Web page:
I began to feel afraid then, slightly hysterical.

I calmed myself, breathed more deeply. Sat back in my chair. Felt a wave of relaxation flow through my muscles. Slowly, one-by-one they unclenched.

I let myself care for her then. Sent out a wave of caring from me to her. Let it touch her chest, hold it in the hollow of caring hands. Waited. . . waited. . . waited. Breathing slowly, softly, calmly. Into her chest. . . .

I saw her sink more deeply into the chair, her muscles beginning to relax. Her skin tone was changing, the muscles and skin itself softening. Her face relaxed. And she took a deep breath. There was a slight wheezing sound. Then she took another, and deeper, breath. Her chest began to open up slightly, the muscles letting go. . . .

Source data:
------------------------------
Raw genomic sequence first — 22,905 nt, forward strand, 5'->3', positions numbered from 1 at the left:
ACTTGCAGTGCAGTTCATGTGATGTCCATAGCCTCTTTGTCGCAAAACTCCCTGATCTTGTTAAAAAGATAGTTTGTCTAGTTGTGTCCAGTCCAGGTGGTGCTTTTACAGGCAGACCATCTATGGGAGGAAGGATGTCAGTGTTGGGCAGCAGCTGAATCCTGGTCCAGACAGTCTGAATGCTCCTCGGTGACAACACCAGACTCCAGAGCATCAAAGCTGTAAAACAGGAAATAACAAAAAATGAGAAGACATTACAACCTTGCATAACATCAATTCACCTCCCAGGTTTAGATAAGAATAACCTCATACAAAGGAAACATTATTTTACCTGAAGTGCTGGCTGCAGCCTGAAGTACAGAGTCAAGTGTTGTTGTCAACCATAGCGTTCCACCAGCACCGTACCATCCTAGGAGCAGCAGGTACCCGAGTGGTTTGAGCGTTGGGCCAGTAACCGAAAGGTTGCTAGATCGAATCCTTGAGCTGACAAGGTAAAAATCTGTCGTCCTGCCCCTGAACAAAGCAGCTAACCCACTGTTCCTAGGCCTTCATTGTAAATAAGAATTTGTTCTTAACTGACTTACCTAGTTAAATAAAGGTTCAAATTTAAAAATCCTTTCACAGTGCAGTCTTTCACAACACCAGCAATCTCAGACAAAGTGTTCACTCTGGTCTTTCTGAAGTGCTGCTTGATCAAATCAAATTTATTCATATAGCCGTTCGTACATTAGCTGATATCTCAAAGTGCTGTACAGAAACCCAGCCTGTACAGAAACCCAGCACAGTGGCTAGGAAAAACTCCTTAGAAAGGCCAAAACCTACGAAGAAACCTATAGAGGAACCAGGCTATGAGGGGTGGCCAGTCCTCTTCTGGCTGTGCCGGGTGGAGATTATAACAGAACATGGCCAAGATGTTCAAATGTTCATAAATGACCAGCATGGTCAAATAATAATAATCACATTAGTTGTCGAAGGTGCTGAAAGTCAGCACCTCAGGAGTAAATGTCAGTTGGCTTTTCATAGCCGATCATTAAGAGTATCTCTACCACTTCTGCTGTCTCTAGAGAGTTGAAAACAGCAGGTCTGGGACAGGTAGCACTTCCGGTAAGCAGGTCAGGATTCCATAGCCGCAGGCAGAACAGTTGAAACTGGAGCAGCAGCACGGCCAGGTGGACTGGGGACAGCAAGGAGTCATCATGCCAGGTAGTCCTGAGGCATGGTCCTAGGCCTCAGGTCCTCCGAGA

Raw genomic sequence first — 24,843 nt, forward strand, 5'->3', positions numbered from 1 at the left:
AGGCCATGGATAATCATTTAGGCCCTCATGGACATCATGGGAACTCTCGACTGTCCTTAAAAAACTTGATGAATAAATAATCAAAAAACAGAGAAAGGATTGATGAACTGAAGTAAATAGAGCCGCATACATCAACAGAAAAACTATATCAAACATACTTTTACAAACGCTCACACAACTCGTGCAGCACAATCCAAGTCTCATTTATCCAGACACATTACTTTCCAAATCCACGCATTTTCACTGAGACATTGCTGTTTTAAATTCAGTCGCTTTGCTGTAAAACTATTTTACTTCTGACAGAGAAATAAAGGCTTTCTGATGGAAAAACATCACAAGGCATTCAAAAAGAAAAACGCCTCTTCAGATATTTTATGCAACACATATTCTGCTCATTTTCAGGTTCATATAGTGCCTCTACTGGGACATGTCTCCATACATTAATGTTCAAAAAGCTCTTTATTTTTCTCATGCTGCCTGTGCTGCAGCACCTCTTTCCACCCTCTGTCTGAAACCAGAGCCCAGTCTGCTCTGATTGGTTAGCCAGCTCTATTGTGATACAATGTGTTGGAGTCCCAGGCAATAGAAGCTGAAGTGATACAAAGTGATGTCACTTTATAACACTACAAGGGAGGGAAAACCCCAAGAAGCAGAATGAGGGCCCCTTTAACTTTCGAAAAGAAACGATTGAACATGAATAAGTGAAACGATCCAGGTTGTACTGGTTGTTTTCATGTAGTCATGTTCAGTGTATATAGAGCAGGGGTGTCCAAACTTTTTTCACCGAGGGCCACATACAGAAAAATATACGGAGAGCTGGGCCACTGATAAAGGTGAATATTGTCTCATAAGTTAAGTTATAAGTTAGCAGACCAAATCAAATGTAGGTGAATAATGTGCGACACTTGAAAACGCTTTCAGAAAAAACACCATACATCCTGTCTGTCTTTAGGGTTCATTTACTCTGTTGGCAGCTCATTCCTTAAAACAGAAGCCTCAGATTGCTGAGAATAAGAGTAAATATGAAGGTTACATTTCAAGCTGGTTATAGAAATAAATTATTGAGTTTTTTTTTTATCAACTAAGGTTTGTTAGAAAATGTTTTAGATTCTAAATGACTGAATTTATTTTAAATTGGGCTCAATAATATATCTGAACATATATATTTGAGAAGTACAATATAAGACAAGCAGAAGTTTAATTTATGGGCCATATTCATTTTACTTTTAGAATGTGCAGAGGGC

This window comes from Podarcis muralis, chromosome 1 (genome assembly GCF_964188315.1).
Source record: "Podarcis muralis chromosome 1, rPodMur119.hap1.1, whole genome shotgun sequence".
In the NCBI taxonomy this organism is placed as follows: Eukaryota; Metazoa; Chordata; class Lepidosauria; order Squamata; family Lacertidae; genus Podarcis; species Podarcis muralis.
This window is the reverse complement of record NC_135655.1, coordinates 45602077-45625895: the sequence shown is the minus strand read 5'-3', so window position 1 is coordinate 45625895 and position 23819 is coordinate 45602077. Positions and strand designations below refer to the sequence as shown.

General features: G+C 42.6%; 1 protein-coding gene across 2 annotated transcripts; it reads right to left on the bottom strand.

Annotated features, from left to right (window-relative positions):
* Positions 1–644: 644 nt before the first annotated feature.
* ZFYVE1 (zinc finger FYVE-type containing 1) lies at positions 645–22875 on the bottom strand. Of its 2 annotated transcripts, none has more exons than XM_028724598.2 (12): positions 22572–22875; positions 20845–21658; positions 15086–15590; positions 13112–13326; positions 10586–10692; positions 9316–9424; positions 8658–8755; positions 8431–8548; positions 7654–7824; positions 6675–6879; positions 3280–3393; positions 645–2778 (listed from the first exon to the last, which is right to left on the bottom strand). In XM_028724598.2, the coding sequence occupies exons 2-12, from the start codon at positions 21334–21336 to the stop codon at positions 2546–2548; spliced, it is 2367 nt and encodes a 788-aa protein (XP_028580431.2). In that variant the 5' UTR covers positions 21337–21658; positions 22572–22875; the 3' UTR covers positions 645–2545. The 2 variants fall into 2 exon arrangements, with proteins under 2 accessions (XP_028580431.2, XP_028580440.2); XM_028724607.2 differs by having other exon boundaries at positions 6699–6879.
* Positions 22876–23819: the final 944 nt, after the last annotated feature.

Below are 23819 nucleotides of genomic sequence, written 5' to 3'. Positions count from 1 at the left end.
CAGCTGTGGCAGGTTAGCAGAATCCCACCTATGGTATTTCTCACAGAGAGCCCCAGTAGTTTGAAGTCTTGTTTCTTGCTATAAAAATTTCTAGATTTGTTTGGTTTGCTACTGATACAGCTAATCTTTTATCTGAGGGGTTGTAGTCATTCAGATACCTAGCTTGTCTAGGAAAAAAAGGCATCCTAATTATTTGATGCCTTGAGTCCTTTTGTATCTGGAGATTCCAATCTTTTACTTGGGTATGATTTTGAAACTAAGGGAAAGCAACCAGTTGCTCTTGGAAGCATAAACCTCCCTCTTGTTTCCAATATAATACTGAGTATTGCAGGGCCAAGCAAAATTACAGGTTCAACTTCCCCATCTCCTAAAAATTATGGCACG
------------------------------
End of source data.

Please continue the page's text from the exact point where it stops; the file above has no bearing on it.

My attention focused on the lungs, my seeing alive to every part that had been revealed to me. I reached into her lungs with my caring then. Directed the living, feeling field of my heart to hold them, envelop them. My caring moved deeply within her lungs, interweaving with their tissues, holding them, all of us now suspended in a living moment of time. Then, still holding them, still present with them, I turned a part of my attention at a slight angle, sent it out into the world. Sent out a request for help, a prayer from my deepest being, my earnest need flowing out through this channel I had opened into the world. At the same time I kept a living channel open through me into the living reality of her lungs. . . .